I think the main shaking of market price is due to uncertainty of impact. I suspect the Fed Reserve will likely modify the proposal after commentary from industry. The 12cent cap seemed to take most observers by surprise and was widely seen as draconian. I don't believe that it is in the feds best interest to cripple the cc/debit networks that are the foundation of our consumer based economy. Can you imagine what would happen if V or MA flexed their muscles and stopped processing tranactions on their networks for a day. The impact to Walmart alone would choke the economy. Not to mention the loss of sales tax revenue to our community coffers. The howl from consumers, merchants, and local governments would be heard around the world. Nope, I just don't see it as in anybody's interest to strangle the Gold goose, just to give a lousy 1% egg to merchants.

    Besides the merchants complaining about drowning in interchange fees are being remarkably short sighted. Every consumer behavior analysis I am aware of shows consumers spend more when using plastic rather than cash. They really want to give up the bonus business of impulse buys to recoup a few cents per transaction. As a service provider that gets paid at the time of service, how can I bill $300 if my client only has $200 in their pocket. I love it when customers use credit or debit cards!

    Further, I believe it is in the merchants promote use of debit and credit cards on EVERY tranaction. In addition to bonus business, electronic transfers are much more secure against pilfering or imbezzlement than cash transactions. There is not a business in the country that has not lost cash to a tempted employee at one time or another. Not to mention peace of mind walking cash deposits to the bank. Shiver.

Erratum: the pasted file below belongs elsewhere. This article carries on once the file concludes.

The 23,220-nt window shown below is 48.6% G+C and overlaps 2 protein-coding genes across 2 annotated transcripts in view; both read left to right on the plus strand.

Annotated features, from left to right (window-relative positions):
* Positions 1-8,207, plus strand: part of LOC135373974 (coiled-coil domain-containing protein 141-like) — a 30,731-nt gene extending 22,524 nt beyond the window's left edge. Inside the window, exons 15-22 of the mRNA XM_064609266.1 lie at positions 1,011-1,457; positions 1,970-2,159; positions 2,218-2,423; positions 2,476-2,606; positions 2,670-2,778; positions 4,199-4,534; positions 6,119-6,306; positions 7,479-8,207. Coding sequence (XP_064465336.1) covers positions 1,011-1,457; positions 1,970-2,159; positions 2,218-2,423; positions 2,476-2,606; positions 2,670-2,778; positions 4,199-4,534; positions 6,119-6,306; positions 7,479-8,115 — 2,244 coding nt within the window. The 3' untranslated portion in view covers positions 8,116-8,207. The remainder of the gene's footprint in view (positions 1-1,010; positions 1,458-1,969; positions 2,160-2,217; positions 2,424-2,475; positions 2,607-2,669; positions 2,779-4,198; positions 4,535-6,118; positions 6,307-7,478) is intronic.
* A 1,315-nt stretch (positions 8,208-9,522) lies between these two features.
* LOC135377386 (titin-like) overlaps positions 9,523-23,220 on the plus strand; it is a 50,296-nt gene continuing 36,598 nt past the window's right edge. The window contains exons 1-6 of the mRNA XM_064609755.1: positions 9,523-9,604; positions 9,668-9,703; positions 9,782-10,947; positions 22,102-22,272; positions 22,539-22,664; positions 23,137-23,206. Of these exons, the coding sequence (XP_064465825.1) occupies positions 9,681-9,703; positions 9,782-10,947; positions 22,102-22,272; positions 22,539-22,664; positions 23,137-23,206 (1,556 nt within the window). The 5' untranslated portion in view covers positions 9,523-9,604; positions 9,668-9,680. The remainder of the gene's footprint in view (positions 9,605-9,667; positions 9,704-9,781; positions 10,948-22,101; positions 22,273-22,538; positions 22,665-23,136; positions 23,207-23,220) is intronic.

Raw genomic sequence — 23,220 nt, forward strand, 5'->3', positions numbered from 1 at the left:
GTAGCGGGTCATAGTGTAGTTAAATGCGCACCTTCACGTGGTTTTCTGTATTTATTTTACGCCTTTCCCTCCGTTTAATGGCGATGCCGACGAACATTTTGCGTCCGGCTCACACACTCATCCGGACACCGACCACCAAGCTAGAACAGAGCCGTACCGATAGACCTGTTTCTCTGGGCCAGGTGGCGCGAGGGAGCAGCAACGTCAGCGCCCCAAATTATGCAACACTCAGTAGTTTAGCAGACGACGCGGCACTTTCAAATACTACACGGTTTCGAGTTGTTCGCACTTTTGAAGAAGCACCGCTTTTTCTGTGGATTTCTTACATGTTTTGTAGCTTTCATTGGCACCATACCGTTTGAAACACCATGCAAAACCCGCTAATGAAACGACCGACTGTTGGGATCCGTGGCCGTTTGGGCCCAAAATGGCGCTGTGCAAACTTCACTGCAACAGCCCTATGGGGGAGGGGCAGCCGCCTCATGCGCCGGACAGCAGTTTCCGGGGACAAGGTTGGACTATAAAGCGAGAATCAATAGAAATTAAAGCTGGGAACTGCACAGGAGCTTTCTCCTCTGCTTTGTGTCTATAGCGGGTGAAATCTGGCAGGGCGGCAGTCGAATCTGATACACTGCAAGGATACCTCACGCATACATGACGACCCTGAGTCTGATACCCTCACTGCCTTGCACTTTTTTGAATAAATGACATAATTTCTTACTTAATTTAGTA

As an investment I like V and MA. Networks derive income on the friction of virtually every area of our economy and are growing their global footprint, particularly in areas with a burgeoning middle class, such as India. I suspect this is a blip not a bomb. The toll takers on the money-flow superhighway will find a way to get paid.


  • Report this Comment On December 20, 2010, at 1:28 PM, TMFDiogenes wrote:

    Interesting stuff.

    Mike has an interesting reply to some of the same issues raised here:

    Also, another possible response: just because banks could find other ways of ripping people off, doesn't necessarily mean improving oligopolistic market functioning and leaving more money in the real economy in a particular segment of the market shouldn't be attempted.

  • Report this Comment On December 22, 2010, at 1:00 AM, Ozcutty wrote:

    Yeah picked up some Visa stock also. Visa and MA have a great global duopoly and will be raking in the cash for years to come as the world undergoes an electronic payment revolution. Both businesses are growing at such a fast clip that this won't impact them much. I consider a pwd p/e of 12 and a 5yr peg of 0.74 a bargain for Visa.

    Worse case and the US gets even more draconian, Visa could always spin off their US operations a la Philip Morris. Don't forget they keep their Europe business at arms length already because of this sort of thing.

  • Report this Comment On December 22, 2010, at 2:23 AM, ChrisFs wrote:

    The merchant isn't going to stop selling small items. They are simply going to do what you already see everywhere. Establish a minimum purchase for using a debit card. $5 or more for using a debit card, The person buying a paper will by a 6 pack or a big bag of chips or something and the merchant will come off with a profit.